Jan 29, 2015Conquering Cramping
By Dave Ellis, RD, CSCS
Sports dietitian and strength coach Dave Ellis, RD, CSCS, has been refining and field testing his three-step Fueling Tactics sports nutrition system for over 26 years. He recently released his nutrition system on DVD at his Web site: www.fuelingtactics.com. Dave has experience at all levels of sport, which has made him a valuable asset for some of the most demanding sport coaches and a valuable sounding board for our readers. Recently Dave’s work at the Olympic level was recognized when he was named a finalist for the 2007 USOC “Doc” Counsilman Science Award.
There are a lot of ways to cramp, so you can bet the information on this topic is going to be confusing. The debate over the best way to prevent or resolve Exercise Associated Muscle Cramps (EAMCs) has historically sparked lively discussions in scientific settings like annual American College of Sports Medicine meetings.
Typically, the showdowns occur between a scientist who is funded by a major sports drink company seeking to validate water, sodium, and glucose as the best intervention method for EAMCs and another scientist who is not affiliated with any company, but is just looking to get to the bottom of the issue. I wish aleviating cramps was as simple as getting enough Gatorade down an athlete’s throat, but there is more to the story of EAMCs. Here is where we currently stand on this topic:
There are multiple factors involved in the events leading to EAMCs, the content of which we would struggle to cover in a three-day long symposium. So please excuse the brief synopsis here.
Fatigue is at the core of EAMCs. A variety of mechanical damage and metabolic events can set the stage for slowed muscle relaxation and vulnerability to EAMCs. A dehydrated-hyponatriamic muscle (low sodium) can definitely speed up the rate that a muscle exhibits fatigue properties that lead to EAMCs.
However, after watching athletes hyper hydrate with salt-laden sports drinks, sometimes to the point of vomiting while still cramping, I can assure you there is more to preventing and resolving EAMCs then ingesting sports drinks. I base this on 26 years of work with cramp-prone populations like American football athletes.
At one point during my 20 years of work in the collegiate ranks, a young athletic trainer suggested we use a very soluble source of buffering agent like citrate and bicarbonate to intervene with EAMCs during games instead of just having the athletes ingest Gatorade. So we started keeping one-liter bottles of non-aspirin Alka Seltzer (acid indigestion formula) on the sidelines during early-season games where EAMCs were more common. We started to force feed the buffered solution to athletes while they were doing some stretching and muscle cooling activities. That helped resolve muscle pH (free radical) inflammation issues–precursors to fatigue and slowed muscle relaxation.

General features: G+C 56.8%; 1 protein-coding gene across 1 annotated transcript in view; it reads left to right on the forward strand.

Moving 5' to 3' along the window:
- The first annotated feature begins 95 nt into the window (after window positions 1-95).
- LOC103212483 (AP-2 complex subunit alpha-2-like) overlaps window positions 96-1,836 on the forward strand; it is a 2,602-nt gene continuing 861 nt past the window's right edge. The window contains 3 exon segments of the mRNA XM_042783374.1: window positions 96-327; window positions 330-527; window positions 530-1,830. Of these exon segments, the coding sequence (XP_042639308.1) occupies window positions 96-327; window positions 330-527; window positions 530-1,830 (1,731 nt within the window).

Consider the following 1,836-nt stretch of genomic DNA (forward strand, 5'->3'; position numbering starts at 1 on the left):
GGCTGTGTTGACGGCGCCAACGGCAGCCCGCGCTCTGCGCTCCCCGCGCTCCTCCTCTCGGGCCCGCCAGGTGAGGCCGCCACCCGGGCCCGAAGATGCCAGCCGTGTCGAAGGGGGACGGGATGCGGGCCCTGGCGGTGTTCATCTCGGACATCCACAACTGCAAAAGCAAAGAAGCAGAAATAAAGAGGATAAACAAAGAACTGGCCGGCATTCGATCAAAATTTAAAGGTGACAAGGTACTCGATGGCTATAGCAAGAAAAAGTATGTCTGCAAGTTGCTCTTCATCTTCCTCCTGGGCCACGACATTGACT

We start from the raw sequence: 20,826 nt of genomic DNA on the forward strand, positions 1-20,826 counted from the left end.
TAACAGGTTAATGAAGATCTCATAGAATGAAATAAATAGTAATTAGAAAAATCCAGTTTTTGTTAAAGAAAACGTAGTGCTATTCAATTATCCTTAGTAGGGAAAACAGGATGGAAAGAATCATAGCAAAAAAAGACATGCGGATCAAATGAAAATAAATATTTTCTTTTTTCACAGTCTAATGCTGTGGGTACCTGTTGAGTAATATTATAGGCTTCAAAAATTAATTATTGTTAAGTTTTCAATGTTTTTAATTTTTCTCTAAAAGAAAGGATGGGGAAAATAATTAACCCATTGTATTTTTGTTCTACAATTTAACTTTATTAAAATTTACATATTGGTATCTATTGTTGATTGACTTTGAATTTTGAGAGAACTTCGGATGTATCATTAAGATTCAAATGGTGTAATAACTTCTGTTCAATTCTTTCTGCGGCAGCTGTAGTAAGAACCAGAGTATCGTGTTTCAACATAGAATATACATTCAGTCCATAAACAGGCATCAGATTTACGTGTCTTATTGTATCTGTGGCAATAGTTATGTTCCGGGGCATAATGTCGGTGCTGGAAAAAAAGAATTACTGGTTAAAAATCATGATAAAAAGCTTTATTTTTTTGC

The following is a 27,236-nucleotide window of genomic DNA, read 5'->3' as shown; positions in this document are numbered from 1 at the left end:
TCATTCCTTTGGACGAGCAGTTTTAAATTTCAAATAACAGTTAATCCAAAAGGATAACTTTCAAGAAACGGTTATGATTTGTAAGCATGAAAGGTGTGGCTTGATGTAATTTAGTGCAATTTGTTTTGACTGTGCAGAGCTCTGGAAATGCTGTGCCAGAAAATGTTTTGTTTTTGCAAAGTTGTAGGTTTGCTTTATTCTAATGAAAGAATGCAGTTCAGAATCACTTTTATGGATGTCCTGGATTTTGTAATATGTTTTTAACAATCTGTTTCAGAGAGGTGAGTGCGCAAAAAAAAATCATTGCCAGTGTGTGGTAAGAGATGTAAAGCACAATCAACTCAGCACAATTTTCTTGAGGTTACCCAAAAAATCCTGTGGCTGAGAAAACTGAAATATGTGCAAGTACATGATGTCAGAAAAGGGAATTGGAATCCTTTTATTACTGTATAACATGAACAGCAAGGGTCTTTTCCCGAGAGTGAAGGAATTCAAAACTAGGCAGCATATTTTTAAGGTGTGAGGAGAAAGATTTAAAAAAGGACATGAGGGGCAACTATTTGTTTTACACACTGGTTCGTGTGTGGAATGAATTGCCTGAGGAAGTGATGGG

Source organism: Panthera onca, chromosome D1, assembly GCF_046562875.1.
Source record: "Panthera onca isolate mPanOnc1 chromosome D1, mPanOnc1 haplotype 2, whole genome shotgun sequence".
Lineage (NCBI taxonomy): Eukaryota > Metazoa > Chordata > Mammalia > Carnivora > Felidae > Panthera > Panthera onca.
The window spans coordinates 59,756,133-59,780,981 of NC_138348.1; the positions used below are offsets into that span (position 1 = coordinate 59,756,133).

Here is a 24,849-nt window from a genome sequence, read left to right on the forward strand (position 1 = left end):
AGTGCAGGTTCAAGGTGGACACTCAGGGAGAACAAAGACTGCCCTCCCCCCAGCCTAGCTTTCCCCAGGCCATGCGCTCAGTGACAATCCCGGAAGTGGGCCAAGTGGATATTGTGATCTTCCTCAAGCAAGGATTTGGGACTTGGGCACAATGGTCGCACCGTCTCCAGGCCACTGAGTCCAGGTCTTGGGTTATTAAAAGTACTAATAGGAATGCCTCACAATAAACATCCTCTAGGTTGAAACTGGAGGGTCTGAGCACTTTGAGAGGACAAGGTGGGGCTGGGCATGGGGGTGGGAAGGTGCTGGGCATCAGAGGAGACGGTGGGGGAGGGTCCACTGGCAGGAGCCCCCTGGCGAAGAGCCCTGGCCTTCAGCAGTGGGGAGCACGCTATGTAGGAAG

At some point, athletes are going to exceed their capacity to cope with mechanical damage and metabolic insults that come from doing too much too quick. When these conditions occur in association with inclement environmental conditions, the insult is compounded and we see very rapid onset of fatigue characterized by slowed muscle relaxation (accumulation of calcium in the sarcomere). Low pH (acidity), free radicals, and inflammatory compounds all slow the rate that calcium leaves the muscle after contraction. And a host of acute interventions like buffering with Alka Seltzer or proactive buffering with intracellular buffers for known crampers (phosphorous, carnosine precursors like beta-alanine, histidine, glutamine, etc.) all have a great track record in the applied trenches of sport. These interventions can help prevent and resolve EAMCs in those most vulnerable.
Our team leaders often exhibit some vulnerability to cramping that comes from their exertion on and off the field of play. Starters who didn’t pay the price in the off-season are also vulnerable early in the season because they are not yet caught up to the team’s level of conditioning and do not have the capacity to cope with pH, free radical, and inflammatory insults. Also, athletes who have been ill leading up to a competition and compete prior to being fully recovered are vulnerable to EAMCs.
Because a tissue’s ability to cope with regional free radical insults can result in EAMCs, vascular-specific antioxidants may also be proactive interventions to build up tissue before an invasive bout of work. This includes Vitamin E and anthocyans (found in berries and apple skins).
If we can get athletes who are exhibiting EAMCs to keep voiding their bladders while alkalizing their blood with Alka Seltzer, we can typically keep the athletes in the game. When their drive to drink slows with a full bladder and no place to void, we may not be able to stay ahead of the demands of the compromised tissue. Alkalizing blood also helps hemoglobin release nitric oxide, which keeps hard tissue profuse with blood, allowing for us to move CO2 out of the tissue–a very important buffering process. Blood with low antioxidant status can result in low nitric oxide status as free radicals scavenge free nitric oxide, setting the stage for faster fatigue and slower recovery from exertion. The weaker the natural antioxidant status of the athlete and the less committed they are to off-season conditioning, the more vulnerable these athletes will be to EAMCs.